Yuji founded the National Task Force for the Japanese Cultural Heritage Disaster Risk Mitigation Network after the Great East Japan Earthquake in 2011. He also organized the International Expert Meeting “Cultural Heritage and Disaster Resilient Communities,” held within the framework of the Third UN World Conference on Disaster Risk Reduction (WCDRR) in 2015 in Tokyo and Sendai, Japan.


Samuel Fernando Franco Arce

Headshot of Samuel Franco Arce

Samuel Fernando Franco Arce (La Antigua Guatemala, Guatemala) is a sound recording engineer and videographer, and has been a Cultural First Aider Director of Casa K’ojom, Cultural Rescue Center and Museum since 1987. Casa K’ojom is in Antigua, Guatemala and is dedicated to documentation, preservation, and dissemination of Intangible Cultural Heritage of the Maya communities of Guatemala, and cultures of the Americas, Africa and Asia related to the Maya. Archives include photographs, audio, and video recordings; the exhibit collection includes traditional musical instruments, masks, dance and ritual clothing, objects. Samuel has also been a Trainer-Consultant at the Cultural Rescue Center in Disaster Preparedness and Risk Management for Cultural Heritage in Central America and the Caribbean. 

In 2022, Samuel was a partner of the ICCROM Net Zero Project “Climate, Culture and Peace” 2022 and Conveyor of Blue Shield Guatemala National Committee 2013-2022. He was a member of the Steering Committee of the Caribbean Heritage Emergency Network (CHEN) 2018-2022, and a Partner of the Cultural Emergency Response (CER) Program of the Prince Claus Fund CER network (2018-2022). He was also a Board member of the Guatemala National Committee of the UNESCO program “Memory of the World” 2008-2022, and alumni, teacher, trainer, and consultant of ICCROM’s “SOIMA” course, aimed to safeguarding sound and image collections 2009-2022.

Samuel has also been a member of ICOM AVICOM, the International Committee of Audio Visual and New Technologies (2004-2022), was the President of ICOM Guatemala National Committee (2008-2013), Vice president of ICOM Guatemala National Committee (2005-2008), and President of ICOM LAC Regional Alliance (2016-2019). Samuel was also a member of the Steering Committee of the EULAC Museums Consortium (2016-2020), listed in the UNESCO roster for Culture in Emergencies (2018), and a Project Manager of the Swedish, African, Asia, Latin America Museums Project (2005-2008).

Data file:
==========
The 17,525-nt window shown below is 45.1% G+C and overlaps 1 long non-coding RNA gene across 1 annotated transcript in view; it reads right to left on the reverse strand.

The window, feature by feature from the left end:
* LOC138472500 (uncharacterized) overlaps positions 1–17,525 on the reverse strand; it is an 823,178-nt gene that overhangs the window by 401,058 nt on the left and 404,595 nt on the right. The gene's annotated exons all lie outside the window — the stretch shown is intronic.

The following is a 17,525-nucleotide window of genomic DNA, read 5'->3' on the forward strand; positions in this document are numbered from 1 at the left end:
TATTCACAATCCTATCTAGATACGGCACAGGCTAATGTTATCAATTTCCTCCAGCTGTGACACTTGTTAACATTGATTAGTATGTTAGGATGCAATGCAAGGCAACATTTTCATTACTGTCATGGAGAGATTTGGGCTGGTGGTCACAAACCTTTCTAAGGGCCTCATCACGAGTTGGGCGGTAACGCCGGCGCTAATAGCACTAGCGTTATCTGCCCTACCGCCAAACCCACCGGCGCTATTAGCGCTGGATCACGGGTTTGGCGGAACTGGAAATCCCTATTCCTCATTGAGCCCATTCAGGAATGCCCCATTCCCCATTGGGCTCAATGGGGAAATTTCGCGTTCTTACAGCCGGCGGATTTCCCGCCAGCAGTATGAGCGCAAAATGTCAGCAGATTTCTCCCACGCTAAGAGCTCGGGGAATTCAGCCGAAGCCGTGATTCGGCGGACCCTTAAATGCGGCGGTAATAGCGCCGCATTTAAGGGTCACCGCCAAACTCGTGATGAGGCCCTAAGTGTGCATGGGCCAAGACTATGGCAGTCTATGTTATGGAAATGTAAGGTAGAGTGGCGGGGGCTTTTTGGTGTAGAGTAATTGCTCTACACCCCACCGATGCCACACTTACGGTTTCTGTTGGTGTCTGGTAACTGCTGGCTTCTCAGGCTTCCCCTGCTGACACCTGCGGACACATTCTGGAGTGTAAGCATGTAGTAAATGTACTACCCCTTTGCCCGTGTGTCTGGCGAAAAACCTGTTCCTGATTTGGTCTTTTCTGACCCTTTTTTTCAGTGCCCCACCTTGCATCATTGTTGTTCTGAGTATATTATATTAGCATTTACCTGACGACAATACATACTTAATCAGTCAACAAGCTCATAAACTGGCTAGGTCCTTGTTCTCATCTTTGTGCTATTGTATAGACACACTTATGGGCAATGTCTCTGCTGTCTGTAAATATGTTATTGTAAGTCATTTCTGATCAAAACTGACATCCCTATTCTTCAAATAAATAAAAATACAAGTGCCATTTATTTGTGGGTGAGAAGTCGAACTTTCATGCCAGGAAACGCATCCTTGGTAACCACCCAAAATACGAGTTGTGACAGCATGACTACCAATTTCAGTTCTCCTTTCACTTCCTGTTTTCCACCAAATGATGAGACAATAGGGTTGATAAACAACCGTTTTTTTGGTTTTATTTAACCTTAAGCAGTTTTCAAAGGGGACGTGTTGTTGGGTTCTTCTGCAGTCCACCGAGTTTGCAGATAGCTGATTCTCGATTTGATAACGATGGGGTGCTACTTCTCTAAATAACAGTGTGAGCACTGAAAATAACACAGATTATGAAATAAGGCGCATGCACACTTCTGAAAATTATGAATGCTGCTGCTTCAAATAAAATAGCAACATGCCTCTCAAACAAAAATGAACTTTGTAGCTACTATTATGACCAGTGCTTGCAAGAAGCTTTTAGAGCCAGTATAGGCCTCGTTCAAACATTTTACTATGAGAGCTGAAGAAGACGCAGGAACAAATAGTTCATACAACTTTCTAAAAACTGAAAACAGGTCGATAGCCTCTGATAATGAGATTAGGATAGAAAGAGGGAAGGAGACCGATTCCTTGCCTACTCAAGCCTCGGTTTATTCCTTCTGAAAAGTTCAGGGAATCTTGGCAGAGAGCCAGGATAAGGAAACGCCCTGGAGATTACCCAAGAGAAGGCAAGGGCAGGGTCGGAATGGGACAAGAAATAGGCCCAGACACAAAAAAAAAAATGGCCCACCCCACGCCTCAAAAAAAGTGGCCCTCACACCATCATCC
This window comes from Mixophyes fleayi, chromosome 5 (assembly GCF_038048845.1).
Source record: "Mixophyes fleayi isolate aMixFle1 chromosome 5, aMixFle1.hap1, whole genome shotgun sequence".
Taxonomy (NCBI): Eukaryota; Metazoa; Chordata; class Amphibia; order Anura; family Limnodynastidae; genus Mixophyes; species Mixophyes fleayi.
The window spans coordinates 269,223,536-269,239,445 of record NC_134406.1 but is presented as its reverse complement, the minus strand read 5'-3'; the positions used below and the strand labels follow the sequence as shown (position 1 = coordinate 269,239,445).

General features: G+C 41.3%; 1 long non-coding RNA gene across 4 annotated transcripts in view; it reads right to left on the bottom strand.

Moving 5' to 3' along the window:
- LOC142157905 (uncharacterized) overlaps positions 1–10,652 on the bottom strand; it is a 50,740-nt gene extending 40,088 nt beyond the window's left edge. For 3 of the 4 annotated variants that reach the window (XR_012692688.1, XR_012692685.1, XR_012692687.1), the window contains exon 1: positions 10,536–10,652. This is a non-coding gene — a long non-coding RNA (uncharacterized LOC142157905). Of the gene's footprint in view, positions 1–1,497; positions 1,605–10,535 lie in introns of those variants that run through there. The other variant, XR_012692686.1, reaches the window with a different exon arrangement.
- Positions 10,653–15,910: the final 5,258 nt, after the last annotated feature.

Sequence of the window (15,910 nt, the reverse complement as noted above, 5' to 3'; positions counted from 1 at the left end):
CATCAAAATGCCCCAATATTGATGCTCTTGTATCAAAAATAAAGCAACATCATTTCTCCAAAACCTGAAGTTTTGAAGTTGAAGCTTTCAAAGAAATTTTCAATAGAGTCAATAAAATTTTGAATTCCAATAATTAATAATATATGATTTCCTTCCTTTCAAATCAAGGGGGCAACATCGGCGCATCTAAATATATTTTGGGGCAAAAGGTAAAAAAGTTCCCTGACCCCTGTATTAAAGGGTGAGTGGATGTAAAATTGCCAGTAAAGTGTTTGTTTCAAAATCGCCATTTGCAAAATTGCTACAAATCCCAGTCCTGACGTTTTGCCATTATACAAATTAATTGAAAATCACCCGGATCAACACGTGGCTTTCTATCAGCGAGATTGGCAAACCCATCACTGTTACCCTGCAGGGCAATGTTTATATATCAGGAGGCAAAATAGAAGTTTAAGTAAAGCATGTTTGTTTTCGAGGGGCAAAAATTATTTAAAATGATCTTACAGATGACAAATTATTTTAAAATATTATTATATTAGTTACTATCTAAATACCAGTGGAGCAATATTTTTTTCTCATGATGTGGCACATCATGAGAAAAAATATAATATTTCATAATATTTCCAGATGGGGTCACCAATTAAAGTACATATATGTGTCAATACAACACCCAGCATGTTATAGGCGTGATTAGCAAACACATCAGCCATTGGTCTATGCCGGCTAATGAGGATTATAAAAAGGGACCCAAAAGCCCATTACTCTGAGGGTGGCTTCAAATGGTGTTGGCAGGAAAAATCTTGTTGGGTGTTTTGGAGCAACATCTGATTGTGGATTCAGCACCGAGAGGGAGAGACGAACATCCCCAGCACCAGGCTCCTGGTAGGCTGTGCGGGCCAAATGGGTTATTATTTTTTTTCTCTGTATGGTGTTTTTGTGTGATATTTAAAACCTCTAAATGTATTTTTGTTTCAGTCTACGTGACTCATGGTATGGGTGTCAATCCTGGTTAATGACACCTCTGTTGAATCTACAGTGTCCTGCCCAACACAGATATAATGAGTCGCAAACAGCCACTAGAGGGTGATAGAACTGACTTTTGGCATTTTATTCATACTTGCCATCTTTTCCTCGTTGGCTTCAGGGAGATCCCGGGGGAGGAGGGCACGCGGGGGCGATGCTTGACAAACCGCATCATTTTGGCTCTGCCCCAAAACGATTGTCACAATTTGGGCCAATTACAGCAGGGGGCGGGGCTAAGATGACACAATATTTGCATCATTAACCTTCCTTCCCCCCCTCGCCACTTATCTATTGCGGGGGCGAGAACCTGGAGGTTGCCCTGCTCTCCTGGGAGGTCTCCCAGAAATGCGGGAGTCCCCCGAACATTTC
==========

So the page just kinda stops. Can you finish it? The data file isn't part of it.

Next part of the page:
Vanessa Fraga Prol

Headshot of Vanessa Fraga Prol

Vanessa Fraga Prol (The Hague, South Holland, Netherlands) is the manager of the Cultural Emergency Response (CER), formerly a program at the Prince Claus Fund for Culture and Development in the Netherlands. The organization bases its activities in four pillars: 1. First-aid projects to damaged or threaten cultural heritage; 2. Training of experts in emergency response; 3. Development and coordination of regional hubs; 4. Advocacy for cultural heritage protection.

Vanessa worked as a project manager for fifteen years in the United Nations system. In 2013, she was part of the Organization for the Prohibition of Chemical Weapons which was awarded the Nobel Peace Prize in recognition of its efforts to eliminate a category of weapons of mass destruction. She is a PRINCE2® certified project manager and holds a master’s degree in World Heritage and Management of Cultural Projects for Development from ITC-ILO in cooperation with Polytechnic and Università di Torino, Italy. She also holds a master’s degree in information sciences from Complutense University in Madrid, Spain.

Elizabeth Kirby

Elizabeth Kirby (Washington DC, United States) is the Senior Advisor for Programs and Partnerships of the Smithsonian Cultural Rescue Initiative (SCRI) and has worked at SCRI since 2017. Her professional interest lies in working with cultural heritage stewards and researchers to develop tools, opportunities, and pathways to communicate and implement their ideas. She works with SCRI staff on refining narratives for programs in research, heritage rescue, and training, is the liaison with SCRI partners which include Smithsonian units, foreign and domestic governments, external funders and NGOs, and helps raise awareness of the need for protection of heritage threatened by disaster and the solutions that meet that need through social media, events, and materials for the public and press.

Elizabeth joined the Smithsonian in 2012 as the Grants Development Specialist for the Consortia, an interdisciplinary program and research incubator that worked across the entire institution. Prior to that, she spent more than twenty years in higher education, holding different positions that fostered internal and external collaboration and program development. These included twelve years as the Director of the Office of Sponsored Programs at American University in Washington DC and positions in Advancement and Professional Education Programs.

She has been a co-instructor for four years of the Leadership Program for Cultural Heritage Stewards in Challenging Circumstances, a program developed by SCRI and Cultural Emergency Response of the Netherlands. Elizabeth holds an MA in Linguistics from American University and a BA in Asian Studies from the University of Florida.